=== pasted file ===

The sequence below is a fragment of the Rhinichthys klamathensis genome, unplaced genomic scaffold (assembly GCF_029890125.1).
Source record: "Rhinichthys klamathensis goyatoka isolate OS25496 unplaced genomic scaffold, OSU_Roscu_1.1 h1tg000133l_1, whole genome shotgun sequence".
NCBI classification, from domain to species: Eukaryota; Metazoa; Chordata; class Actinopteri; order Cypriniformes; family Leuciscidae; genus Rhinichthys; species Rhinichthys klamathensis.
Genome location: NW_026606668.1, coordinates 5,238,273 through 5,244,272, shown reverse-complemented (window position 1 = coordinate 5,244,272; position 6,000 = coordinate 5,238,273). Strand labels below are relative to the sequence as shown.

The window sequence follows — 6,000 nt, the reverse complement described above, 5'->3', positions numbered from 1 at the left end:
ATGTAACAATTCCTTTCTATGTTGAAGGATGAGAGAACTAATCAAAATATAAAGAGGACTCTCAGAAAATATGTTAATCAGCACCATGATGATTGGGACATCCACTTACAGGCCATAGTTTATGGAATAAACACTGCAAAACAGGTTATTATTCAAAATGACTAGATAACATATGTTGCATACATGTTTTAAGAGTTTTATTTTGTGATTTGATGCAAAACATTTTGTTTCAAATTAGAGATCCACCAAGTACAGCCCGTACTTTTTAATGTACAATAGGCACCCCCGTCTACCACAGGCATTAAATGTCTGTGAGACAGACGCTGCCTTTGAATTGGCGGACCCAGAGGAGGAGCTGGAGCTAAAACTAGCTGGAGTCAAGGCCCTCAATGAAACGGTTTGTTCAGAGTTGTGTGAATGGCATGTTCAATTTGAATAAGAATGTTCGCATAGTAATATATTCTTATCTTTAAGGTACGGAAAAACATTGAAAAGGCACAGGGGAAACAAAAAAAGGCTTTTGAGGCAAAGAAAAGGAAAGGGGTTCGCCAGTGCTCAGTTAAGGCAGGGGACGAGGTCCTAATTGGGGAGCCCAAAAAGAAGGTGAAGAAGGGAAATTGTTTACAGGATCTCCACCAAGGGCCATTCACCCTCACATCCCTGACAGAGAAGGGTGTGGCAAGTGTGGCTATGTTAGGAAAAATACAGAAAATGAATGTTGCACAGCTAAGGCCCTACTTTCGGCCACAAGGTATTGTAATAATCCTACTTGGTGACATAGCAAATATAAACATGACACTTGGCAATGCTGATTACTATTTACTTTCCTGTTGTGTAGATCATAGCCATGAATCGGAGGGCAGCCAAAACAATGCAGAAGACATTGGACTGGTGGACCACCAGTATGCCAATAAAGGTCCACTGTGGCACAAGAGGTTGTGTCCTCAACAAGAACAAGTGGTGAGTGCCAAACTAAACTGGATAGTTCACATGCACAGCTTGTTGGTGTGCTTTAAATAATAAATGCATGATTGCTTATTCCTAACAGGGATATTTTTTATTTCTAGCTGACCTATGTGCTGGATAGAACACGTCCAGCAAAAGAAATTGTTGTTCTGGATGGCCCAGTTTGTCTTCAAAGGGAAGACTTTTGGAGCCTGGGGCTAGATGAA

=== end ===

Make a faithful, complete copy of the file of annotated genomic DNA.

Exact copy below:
The sequence below is a fragment of the Rhinichthys klamathensis genome, unplaced genomic scaffold (assembly GCF_029890125.1).
Source record: "Rhinichthys klamathensis goyatoka isolate OS25496 unplaced genomic scaffold, OSU_Roscu_1.1 h1tg000133l_1, whole genome shotgun sequence".
NCBI classification, from domain to species: Eukaryota; Metazoa; Chordata; class Actinopteri; order Cypriniformes; family Leuciscidae; genus Rhinichthys; species Rhinichthys klamathensis.
Genome location: NW_026606668.1, coordinates 5,238,273 through 5,244,272, shown reverse-complemented (window position 1 = coordinate 5,244,272; position 6,000 = coordinate 5,238,273). Strand labels below are relative to the sequence as shown.

The window sequence follows — 6,000 nt, the reverse complement described above, 5'->3', positions numbered from 1 at the left end:
ATGTAACAATTCCTTTCTATGTTGAAGGATGAGAGAACTAATCAAAATATAAAGAGGACTCTCAGAAAATATGTTAATCAGCACCATGATGATTGGGACATCCACTTACAGGCCATAGTTTATGGAATAAACACTGCAAAACAGGTTATTATTCAAAATGACTAGATAACATATGTTGCATACATGTTTTAAGAGTTTTATTTTGTGATTTGATGCAAAACATTTTGTTTCAAATTAGAGATCCACCAAGTACAGCCCGTACTTTTTAATGTACAATAGGCACCCCCGTCTACCACAGGCATTAAATGTCTGTGAGACAGACGCTGCCTTTGAATTGGCGGACCCAGAGGAGGAGCTGGAGCTAAAACTAGCTGGAGTCAAGGCCCTCAATGAAACGGTTTGTTCAGAGTTGTGTGAATGGCATGTTCAATTTGAATAAGAATGTTCGCATAGTAATATATTCTTATCTTTAAGGTACGGAAAAACATTGAAAAGGCACAGGGGAAACAAAAAAAGGCTTTTGAGGCAAAGAAAAGGAAAGGGGTTCGCCAGTGCTCAGTTAAGGCAGGGGACGAGGTCCTAATTGGGGAGCCCAAAAAGAAGGTGAAGAAGGGAAATTGTTTACAGGATCTCCACCAAGGGCCATTCACCCTCACATCCCTGACAGAGAAGGGTGTGGCAAGTGTGGCTATGTTAGGAAAAATACAGAAAATGAATGTTGCACAGCTAAGGCCCTACTTTCGGCCACAAGGTATTGTAATAATCCTACTTGGTGACATAGCAAATATAAACATGACACTTGGCAATGCTGATTACTATTTACTTTCCTGTTGTGTAGATCATAGCCATGAATCGGAGGGCAGCCAAAACAATGCAGAAGACATTGGACTGGTGGACCACCAGTATGCCAATAAAGGTCCACTGTGGCACAAGAGGTTGTGTCCTCAACAAGAACAAGTGGTGAGTGCCAAACTAAACTGGATAGTTCACATGCACAGCTTGTTGGTGTGCTTTAAATAATAAATGCATGATTGCTTATTCCTAACAGGGATATTTTTTATTTCTAGCTGACCTATGTGCTGGATAGAACACGTCCAGCAAAAGAAATTGTTGTTCTGGATGGCCCAGTTTGTCTTCAAAGGGAAGACTTTTGGAGCCTGGGGCTAGATGAA